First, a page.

Bayt al-Suhaymi is one of the most beautiful houses in Cairo. It was established during the Ottoman Period, by Sheikh Abdul Wahhab al-Tablawi in 1058 AH/1648 AD. It is located in al-Gamaliya district, on al-Darb al-Asfar Alley, just off of al-Mu’izz Street.
After the house was first founded, Bayt al-Suhaymi’s second section was built by Haj Ismail Shalaby in 1211 AH/1796 AD, after which it was purchased by Sheikh Shehab al-Din Ahmed al-Suhaymi in 1228 AH/1813 AD. This man, after whose name the house is still known, was one of the leading scholars of al-Azhar.
The house consists of several buildings with wonderful mashrabiyas overlooking a magnificent garden in a large courtyard. The mashrabiya is a projecting ornate wooden latticework window that gave the residents of a building privacy, by allowing them to look out, while shielding them from prying eyes.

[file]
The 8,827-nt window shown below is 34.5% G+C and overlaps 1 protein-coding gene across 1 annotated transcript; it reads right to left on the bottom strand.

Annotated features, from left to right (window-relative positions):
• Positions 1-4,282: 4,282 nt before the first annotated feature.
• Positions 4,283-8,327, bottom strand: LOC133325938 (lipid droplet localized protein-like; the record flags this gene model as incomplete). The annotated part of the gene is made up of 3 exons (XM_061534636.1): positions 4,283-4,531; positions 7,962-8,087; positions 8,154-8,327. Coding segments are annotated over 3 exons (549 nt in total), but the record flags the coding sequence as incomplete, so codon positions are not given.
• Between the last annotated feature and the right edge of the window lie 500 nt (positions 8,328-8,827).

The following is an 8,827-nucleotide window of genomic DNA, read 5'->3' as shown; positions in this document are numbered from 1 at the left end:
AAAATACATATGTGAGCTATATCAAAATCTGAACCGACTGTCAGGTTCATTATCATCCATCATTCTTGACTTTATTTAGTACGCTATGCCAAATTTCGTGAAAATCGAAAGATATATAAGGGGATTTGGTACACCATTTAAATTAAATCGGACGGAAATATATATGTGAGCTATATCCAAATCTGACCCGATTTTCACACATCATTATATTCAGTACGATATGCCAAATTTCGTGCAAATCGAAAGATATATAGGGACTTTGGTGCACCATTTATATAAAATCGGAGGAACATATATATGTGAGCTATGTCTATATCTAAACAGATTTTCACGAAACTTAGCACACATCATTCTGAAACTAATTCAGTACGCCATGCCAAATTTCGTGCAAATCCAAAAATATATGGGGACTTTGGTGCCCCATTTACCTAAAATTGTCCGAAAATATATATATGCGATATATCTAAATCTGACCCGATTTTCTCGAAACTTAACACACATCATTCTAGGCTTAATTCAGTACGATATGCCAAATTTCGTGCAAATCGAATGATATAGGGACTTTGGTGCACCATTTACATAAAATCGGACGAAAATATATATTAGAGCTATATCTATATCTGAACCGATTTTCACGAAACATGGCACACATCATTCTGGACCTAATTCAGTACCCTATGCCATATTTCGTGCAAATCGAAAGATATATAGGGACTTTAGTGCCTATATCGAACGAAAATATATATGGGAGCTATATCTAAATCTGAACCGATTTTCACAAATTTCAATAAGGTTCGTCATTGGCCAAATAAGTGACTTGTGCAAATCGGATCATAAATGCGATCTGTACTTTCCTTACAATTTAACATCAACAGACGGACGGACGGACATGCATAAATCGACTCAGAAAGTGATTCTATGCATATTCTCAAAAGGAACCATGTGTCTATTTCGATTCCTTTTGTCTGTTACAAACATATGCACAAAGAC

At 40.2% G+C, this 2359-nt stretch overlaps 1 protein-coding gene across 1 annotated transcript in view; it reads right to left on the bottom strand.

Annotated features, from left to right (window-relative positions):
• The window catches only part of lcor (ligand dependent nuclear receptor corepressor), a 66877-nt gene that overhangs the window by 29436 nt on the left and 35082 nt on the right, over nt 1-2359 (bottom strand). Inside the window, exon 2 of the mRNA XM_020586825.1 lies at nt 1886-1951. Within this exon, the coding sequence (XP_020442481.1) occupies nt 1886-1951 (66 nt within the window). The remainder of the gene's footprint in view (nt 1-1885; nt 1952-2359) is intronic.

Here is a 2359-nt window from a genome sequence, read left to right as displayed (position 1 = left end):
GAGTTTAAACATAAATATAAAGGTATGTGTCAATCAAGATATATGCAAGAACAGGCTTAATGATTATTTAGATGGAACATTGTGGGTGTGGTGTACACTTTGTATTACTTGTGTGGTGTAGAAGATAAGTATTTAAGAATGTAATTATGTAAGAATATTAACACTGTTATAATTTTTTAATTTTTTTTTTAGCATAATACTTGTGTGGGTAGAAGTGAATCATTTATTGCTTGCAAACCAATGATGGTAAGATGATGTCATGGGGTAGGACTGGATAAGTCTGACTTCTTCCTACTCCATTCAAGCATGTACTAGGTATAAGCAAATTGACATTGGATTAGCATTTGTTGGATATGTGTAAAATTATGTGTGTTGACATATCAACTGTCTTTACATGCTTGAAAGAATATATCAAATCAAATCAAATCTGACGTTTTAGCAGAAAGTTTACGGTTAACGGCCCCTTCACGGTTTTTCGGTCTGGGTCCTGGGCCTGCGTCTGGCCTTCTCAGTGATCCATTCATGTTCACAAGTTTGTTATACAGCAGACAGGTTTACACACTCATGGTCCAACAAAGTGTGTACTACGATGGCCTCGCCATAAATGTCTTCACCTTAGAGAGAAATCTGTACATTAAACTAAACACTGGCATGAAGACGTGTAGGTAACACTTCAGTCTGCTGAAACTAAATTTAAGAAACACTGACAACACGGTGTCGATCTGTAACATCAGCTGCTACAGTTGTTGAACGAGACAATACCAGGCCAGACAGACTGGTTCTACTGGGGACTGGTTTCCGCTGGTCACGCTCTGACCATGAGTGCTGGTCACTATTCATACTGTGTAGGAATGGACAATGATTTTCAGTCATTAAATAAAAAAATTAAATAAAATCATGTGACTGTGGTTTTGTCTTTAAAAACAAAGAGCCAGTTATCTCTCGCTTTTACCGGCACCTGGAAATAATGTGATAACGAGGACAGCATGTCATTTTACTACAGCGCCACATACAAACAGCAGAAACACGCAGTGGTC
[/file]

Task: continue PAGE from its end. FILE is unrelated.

Bayt al-Suhaymi also has a reception hall in which the owner of the house sat on a large chair, or maq'ad (loggia), surrounded by his guests. The maq’ad, guests’ benches, and their beautiful wooden latticework are very well preserved.
Some of the most significant features of the house are its hamam, or bathing area, its many wells that provided water for the house, and a cattle-powered grain mill. Many other interesting objects can be seen here, including a birth chair and a water wheel, which was used to irrigate the garden, which also still has its wooden gearbox.